Minimalist production design and deliberately ambiguous characters leave no room for emotion in tyro Romanian helmer Gheorghe Preda’s aseptic, awkwardly titled “An Angel Hooked on Me.” More drawn to the aesthetics of emptiness than to the characters inhabiting his all-white interiors, Preda plays a game of cat-and-mouse between a young composer and her creepy secret admirer. But the idea becomes more interesting than its execution as the helmer’s meticulously vacuumed world seals off sustainable interest for all but the most experimental-eyed festgoers. Local B.O. barely got off the ground.
Severe asthma forces Ana (Anca Florea) to maintain a sterile environment, though she already has a predilection for barren walls and immaculate white spaces. A composer whose combination of traditional classical elements with industrial sounds (think rotating saw slicing through metal pipes) has made her a rising name in New Music circles, Ana is hardly a social animal. She’s just as happy to spy on her neighbors as she is to go out with English friend Kate (Emily Daller).
When a DVD arrives showing her going about her daily routines, she’s curious but hardly disturbed. At first it’s not clear if she’s noticed the cryptic posters addressed to her around town, but when a harpsichord is delivered, she sends it back to the mystery benefactor. She finally files a complaint against her invisible stalker, a sort of fallen angel if pic’s title is to be taken into account.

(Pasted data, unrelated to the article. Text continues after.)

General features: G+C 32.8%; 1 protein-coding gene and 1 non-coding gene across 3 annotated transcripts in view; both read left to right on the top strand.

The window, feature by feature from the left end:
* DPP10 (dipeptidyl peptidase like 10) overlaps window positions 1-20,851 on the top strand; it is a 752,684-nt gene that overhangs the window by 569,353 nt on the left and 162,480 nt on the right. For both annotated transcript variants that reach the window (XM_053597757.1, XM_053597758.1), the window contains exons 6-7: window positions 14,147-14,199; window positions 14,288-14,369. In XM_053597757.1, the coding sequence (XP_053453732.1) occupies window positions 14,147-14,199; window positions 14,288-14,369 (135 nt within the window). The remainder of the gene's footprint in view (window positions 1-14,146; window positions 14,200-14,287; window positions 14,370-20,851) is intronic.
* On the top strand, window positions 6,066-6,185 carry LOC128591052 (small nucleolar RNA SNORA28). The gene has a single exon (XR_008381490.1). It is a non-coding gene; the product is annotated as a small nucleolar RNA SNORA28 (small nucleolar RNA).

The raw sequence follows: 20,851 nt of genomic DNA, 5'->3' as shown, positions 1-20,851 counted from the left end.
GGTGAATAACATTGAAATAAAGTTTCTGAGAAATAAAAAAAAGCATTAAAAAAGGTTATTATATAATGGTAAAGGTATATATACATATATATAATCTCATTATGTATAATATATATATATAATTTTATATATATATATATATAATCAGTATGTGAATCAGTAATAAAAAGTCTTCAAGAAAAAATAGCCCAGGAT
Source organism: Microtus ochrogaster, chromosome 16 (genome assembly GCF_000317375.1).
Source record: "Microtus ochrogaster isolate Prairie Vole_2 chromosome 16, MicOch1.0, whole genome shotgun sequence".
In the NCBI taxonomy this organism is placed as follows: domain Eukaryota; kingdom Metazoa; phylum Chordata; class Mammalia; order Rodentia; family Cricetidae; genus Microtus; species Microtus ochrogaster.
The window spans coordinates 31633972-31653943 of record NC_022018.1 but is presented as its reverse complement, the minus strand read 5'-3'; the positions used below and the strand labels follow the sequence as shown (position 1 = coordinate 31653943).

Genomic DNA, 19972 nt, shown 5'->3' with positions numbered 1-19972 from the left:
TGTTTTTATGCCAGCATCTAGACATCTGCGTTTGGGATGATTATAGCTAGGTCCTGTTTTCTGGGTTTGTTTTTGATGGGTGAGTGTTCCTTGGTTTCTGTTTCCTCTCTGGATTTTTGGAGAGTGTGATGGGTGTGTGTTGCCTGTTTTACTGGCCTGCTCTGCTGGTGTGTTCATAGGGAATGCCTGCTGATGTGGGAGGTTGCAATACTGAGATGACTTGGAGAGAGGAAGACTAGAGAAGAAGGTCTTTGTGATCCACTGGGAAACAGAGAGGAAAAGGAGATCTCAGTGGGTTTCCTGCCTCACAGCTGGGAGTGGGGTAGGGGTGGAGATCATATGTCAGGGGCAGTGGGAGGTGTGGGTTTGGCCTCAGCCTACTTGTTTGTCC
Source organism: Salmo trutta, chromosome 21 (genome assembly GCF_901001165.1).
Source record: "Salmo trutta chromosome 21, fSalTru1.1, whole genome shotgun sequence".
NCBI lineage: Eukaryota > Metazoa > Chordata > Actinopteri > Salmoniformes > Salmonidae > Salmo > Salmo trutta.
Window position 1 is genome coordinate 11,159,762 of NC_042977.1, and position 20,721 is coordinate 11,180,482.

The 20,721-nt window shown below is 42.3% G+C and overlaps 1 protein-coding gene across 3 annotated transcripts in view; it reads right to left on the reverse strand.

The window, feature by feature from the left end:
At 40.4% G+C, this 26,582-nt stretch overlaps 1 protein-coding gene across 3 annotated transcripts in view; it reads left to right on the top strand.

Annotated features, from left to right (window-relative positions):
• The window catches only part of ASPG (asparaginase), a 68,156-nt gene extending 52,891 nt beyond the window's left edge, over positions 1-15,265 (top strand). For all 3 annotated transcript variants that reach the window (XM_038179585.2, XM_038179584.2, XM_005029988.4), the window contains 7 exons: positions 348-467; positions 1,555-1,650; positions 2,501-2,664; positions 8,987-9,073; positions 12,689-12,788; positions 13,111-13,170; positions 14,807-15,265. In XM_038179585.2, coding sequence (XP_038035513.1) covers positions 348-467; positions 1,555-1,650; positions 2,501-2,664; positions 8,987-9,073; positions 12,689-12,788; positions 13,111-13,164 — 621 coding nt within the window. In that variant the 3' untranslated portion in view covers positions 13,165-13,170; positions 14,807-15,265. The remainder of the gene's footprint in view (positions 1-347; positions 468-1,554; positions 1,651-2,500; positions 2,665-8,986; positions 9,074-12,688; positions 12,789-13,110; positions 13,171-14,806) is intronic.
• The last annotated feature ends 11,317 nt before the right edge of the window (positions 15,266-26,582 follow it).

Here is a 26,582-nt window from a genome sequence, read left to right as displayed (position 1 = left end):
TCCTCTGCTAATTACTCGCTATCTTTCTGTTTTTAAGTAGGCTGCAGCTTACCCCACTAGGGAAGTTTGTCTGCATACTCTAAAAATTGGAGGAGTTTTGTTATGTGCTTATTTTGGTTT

Annoyed but oddly fascinated, Ana tries to contact her admirer; instead, she’s drugged and winds up the sole patient in a hospital with an eerie, overly friendly staff. She escapes and meets with police inspector Stan (Constantin Florescu), who’s given little to work with when Ana refuses to discuss her private life.
Helmer enjoys the play of watcher and watched, trailing Ana through the streets and then having her suddenly turn around to silently confront the camera. But Preda comes across more like a theoretician experimenting with academic ideas than a director devoted to moviemaking. Florea’s numbed performance only furthers the sense that the pic is an empty shell.
More intriguingly, Preda sets the film in a decidedly upper-middle class Bucharest; auds who imagine all Romanian hospitals to be dire, “The Death of Mr. Lazarescu”-like institutions will be surprised. Controlled, bleak lensing displays talent, while flashback sequences employ the usual tics, from shaky images to scratched emulsion.